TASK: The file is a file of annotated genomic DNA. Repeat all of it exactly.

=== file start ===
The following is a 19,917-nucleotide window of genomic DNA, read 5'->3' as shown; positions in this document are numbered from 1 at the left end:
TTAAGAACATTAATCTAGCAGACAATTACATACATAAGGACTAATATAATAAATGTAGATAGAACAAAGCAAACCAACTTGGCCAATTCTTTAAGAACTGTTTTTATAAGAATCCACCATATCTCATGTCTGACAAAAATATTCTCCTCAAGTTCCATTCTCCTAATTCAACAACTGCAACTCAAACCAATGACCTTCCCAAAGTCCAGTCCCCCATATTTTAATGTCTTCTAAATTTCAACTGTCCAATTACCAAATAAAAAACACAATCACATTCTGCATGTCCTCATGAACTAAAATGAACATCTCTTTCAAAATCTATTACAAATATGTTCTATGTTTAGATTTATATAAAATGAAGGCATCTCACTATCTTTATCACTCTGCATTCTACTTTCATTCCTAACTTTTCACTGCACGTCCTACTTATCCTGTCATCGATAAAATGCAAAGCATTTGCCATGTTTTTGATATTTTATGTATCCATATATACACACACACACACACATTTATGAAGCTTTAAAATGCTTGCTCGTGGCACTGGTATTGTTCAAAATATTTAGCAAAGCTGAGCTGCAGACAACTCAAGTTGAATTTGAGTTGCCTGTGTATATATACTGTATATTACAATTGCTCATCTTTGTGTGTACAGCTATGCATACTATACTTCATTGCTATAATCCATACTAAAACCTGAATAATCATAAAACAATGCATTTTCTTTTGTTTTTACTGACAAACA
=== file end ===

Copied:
The following is a 19,917-nucleotide window of genomic DNA, read 5'->3' as shown; positions in this document are numbered from 1 at the left end:
TTAAGAACATTAATCTAGCAGACAATTACATACATAAGGACTAATATAATAAATGTAGATAGAACAAAGCAAACCAACTTGGCCAATTCTTTAAGAACTGTTTTTATAAGAATCCACCATATCTCATGTCTGACAAAAATATTCTCCTCAAGTTCCATTCTCCTAATTCAACAACTGCAACTCAAACCAATGACCTTCCCAAAGTCCAGTCCCCCATATTTTAATGTCTTCTAAATTTCAACTGTCCAATTACCAAATAAAAAACACAATCACATTCTGCATGTCCTCATGAACTAAAATGAACATCTCTTTCAAAATCTATTACAAATATGTTCTATGTTTAGATTTATATAAAATGAAGGCATCTCACTATCTTTATCACTCTGCATTCTACTTTCATTCCTAACTTTTCACTGCACGTCCTACTTATCCTGTCATCGATAAAATGCAAAGCATTTGCCATGTTTTTGATATTTTATGTATCCATATATACACACACACACACACATTTATGAAGCTTTAAAATGCTTGCTCGTGGCACTGGTATTGTTCAAAATATTTAGCAAAGCTGAGCTGCAGACAACTCAAGTTGAATTTGAGTTGCCTGTGTATATATACTGTATATTACAATTGCTCATCTTTGTGTGTACAGCTATGCATACTATACTTCATTGCTATAATCCATACTAAAACCTGAATAATCATAAAACAATGCATTTTCTTTTGTTTTTACTGACAAACA